- Hero image and all other images, text & errors by: Chris Breeden

From the garage: series introduction

For those that have not been around Hot Rods very much they can seem a little difficult to understand. The jargon used by Rodders can sometimes be impossible to decipher if you don't know someone that can translate for you. Well, as it turns out, you do have someone that can help you step into the Hot Rodding light. Me...

Beginning next Tuesday, and continuing every Tuesday in November, the Custom & Hot Rod Life tribe will publish a technical article, that's designed to help you better understand the construction of a Hot Rod. This is because the best way to understand anything, is to roll your sleeves up and poke around the greasy bits!

It all starts with a frame. A '33/'34 Ford frame. Photo by: Chris Breeden


When beginning the construction of anything you need a solid starting point. In the construction of a Hot Rod that is the frame. On 9 October, next week, we will start out talking about the different types of frames used in the Hot Rod world. We'll go over the different types of front and rear suspension and the benefits and problems inherent in each one.

Positioning the engine/transmission into the frame rails, while being mindful of steering, exhaust and ground clearance is a difficult task. A Vortec LS1 (4.8L) in a '38 Buick Special with a Nova front suspension. Photo by: Chris Breeden


The placement of an engine into the frame can have major consequences on how well the car acts while driving. On 16 October, we will go over engine placement in relation to steering clearance / geometry, ground clearance, exhaust routing and heat build up. This is one of the most critical steps in the construction of a Hot Rod!

A "rats nest" of wires can be avoided! Photo by: Chris Breeden


One of the things that scares a new Hot Rodder the most, is the thought of wiring an entire car! Would you believe that I've found the secret to doing it all, and safely, in one weekend? Be sure and drop by on the 23rd of October for the reveal of that little secret.

Photo by: Chris Breeden

Awesome November!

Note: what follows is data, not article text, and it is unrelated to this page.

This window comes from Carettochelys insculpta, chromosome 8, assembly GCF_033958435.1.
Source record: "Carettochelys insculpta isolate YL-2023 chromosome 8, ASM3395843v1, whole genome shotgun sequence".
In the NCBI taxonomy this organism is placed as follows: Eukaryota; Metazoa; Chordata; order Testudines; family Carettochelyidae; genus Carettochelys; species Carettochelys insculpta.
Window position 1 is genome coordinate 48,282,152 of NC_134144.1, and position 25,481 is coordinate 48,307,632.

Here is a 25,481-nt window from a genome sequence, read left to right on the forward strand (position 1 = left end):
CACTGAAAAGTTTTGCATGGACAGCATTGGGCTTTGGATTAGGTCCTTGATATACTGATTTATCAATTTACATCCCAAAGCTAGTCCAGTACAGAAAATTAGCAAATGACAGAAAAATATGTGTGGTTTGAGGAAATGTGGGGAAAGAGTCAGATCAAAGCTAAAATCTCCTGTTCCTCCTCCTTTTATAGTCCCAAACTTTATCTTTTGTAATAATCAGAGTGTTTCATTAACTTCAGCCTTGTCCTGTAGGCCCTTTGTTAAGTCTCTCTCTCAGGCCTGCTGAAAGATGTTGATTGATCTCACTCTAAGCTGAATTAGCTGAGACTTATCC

So be sure and check back in with the Custom & Hot Rod Life tribe, every Tuesday where we will pass along a little bit of Hot Rod knowledge! These articles will not be super technical, but they will familiarize you with the basics in each area. Sometimes, having even a vague idea of what's going on will help you on your way towards a better understanding. Knowing how a Hot Rods frame is constructed might not help you in understanding how a hybrid gas-electric engine works, but it will give you a basis to build on. Knowing the basic, fundamental parts on the most basic cars constructed in the world, will help you better understand what you are looking at even on the most modern of cars. Knowledge is cool!

Keep on Cruisin'!

Art by: Chris Breeden

About the Author:

"Chris Breeden is a Social Media content creator for Custom & Hot Rod Life on DRIVETRIBE, YouTube and Facebook. After spending 5 years in Southern California, a.k.a. Hot Rod Heaven, while serving as a jet engine mechanic in the United States Marine Corps, he moved back home to Tennessee with an even greater love for Hot Rodded Vintage Tin. Since then he has worked in retail sales and the transportation and logistics industry. In 2018, seeing a gap in Hot Rod and Custom Car coverage on DRIVETRIBE, Chris began advocating for their inclusion on the platform. During the summer months, he can be found all over the Tennessee region covering car shows, meets, and cruise-ins. During the winter months, he can be found in the garage working on his custom 1949 Ford two-door sedan and 1954 F100 truck."


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Comments (5)
  • If there's anything I'm afraid of when looking at an older car, it's rust and electrical wiring that looks like spaghetti! This series will be useful!

    9 days ago
    2 Bumps
    • Those two things give me nightmares at night!

      9 days ago
      1 Bump
    • You'll be amazed to see how much of all that garbage the bank repos on that you don't mean. After completely gutting stripping 56 Ford pickup truck I put a 390 Thunderbird engine...

      Read more
      9 days ago
  • I was in the middle of drawing this when I read this article

    9 days ago
    1 Bump